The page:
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Writing Around the Table Using My Inner Purpose Feeling

Updated: May 24, 2022


Diana Reyers, Founder of Daring to Share Global™


I discovered the Inner Purpose Feeling after spending much time reflecting on my values, specifically on how I felt when I was fully leading and living in line with them. I had so much clarity about the emotions I experience, both comfortable when aligned with each value and uncomfortable when not, but I found there was a lot of information to process at any given moment and, in particular, when I had to process discomfort or inauthenticity with my way of being. I knew that if I experienced overwhelm within the process, my clients would most likely as well, so I created the IPF - the one overarching emotional feeling one experiences when leading, living, and writing aligned with all their values.


The most impactful piece of the Inner Purpose Feeling is that we find clarity about how we feel when we are not experiencing it to provide the awareness and opportunity to process the uncomfortableness and shift towards the comfort of our IPF - what we feel when showing up as our authentic self. Sometimes, it's as simple as being able to communicate the emotion you would like to feel most of the time if that was possible.


In the context of writing, the IPF guides us towards expressing ourselves in our most authentic and integral way, speaking our truth while honouring both ourselves and others in our story. It's a tricky thing to do, but being aware of how we feel somatically and emotionally while writing provides us with a measurement of how authentic we are presenting ourselves within what we are sharing or not. It gives us the chance to step back and really determine what, how, why, and who we want to share. This is the basis of the Daring to Share way of authentically writing and editing.

 

I took full advantage of having clarity about what my Inner Purpose feeling is while writing this week. Most of my sharing was about discovering how valuable my suffering was as a young girl. Strange, I know, but having been bullied and having experienced the heightened feeling of not belonging through my childhood and well into adulthood, I used my IPF of connection and its opposite of disconnection to articulate how both served me in my quest to fit into this world of societal conformity. Early on, I learned to fight the discomfort of disconnection but later discovered that taking the time to move through it with the intention of learning from it was why suffering disconnection continuously presented to me throughout my life. The feeling of disconnection provided me with the suffering I needed to eventually experience deep and meaningful connection - this became the lesson of gratitude that comes with the duality of life. Sometimes, the comfort of connection can be fake, whereas the discomfort of disconnection is genuine. The question became whether I chose to live in the fantasy of artificial connection or the reality of true disconnection. In the end, I feel more connected to my truth, whether comfortable or not.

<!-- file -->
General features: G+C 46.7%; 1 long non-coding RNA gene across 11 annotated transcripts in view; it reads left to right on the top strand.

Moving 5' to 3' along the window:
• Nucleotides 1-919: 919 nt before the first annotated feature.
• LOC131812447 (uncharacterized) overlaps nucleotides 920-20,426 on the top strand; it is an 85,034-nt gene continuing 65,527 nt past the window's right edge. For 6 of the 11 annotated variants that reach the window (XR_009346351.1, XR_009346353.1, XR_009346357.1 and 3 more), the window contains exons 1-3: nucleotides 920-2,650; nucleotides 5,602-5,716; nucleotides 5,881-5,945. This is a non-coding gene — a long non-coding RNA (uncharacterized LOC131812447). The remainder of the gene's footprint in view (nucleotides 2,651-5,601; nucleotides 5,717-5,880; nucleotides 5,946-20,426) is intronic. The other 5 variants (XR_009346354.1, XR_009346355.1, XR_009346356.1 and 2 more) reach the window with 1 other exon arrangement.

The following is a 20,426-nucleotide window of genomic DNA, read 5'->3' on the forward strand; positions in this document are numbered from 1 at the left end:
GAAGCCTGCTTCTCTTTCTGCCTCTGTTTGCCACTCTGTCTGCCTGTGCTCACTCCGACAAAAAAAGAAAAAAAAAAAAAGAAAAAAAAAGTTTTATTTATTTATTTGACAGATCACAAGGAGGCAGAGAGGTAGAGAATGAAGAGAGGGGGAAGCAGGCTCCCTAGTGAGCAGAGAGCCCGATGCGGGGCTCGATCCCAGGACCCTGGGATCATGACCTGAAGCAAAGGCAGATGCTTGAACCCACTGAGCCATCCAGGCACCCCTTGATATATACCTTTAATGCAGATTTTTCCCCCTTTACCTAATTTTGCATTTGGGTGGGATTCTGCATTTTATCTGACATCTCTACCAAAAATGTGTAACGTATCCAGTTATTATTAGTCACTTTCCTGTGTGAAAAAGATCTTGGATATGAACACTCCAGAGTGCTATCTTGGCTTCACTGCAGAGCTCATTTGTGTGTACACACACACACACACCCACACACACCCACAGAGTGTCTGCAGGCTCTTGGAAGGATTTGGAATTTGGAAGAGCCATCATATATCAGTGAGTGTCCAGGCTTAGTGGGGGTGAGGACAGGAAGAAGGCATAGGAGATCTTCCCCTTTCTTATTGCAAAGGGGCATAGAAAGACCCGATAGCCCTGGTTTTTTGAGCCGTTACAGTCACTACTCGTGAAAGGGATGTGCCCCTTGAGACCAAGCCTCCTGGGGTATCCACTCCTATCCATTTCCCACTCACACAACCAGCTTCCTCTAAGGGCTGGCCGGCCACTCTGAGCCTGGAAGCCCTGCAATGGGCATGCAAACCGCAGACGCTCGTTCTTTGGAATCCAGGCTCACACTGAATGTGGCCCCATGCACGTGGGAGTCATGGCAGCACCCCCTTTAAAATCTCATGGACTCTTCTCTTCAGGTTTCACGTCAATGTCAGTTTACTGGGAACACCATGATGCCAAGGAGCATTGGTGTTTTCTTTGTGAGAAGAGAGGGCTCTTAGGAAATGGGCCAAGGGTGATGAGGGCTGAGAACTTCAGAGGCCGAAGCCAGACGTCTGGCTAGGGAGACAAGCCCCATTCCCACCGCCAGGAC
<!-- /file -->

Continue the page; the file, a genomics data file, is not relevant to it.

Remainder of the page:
Excerpt from Around the Table: Daring to Share My Perception


"Feeling somewhat empowered within the discomfort that was my norm, my comfort became knowing I could survive it. So I took a step forward into familiar yet unwelcome territory. This would become one of many of what I now describe as a warrior memory. It was the first time I became aware of my ability to tap into the courage that sits patiently in my soul, begging me to utilize its power. At some point later in my life, I decided not to thank God for His strength but instead give myself full credit for my resilience.


I became grateful for my willingness to endure the discomfort of the reality of suffering because I discovered that, although sometimes painful beyond belief, each episode of suffering became a beautiful gift of an honest awakening that I eventually valued

more than the destruction of the fantasy of fake comfort.


I am now certain that a perception only became real for me when I believed it. As a little girl with squinty eyes, a long nose, a pixie haircut and scrawny body, I fed into the societal belief that how I looked determined the measurement of my value to my peers, and I was different than every girl within a ten-foot radius of anywhere I stood on that playground. In my mind, I saw groups of friends gathered together, with not one asking me to join them. I saw girl next door beautiful species with big brown and blue eyes, little curled up noses, and long dark brunette and glistening blonde hair tied up in ponytails. Boys congregated and taunted the less favourable children who clung to pieces of playground equipment as if representing the security of one of their parents. Every ounce of my being told me that this would end very badly with suffering prevailing. It was the beginning of a long journey living with a firm conviction that I was not good enough without the approval of others – acceptance equals love. My one saving grace was that I knew I could survive it. I knew this because my mother instilled that strength in me. I never understood it’ merit as much as I did on that first day of grade one."




For links to the DTS MasterClass Program and my TreeLinks page, go to www.daringtoshare.com/dianareyers

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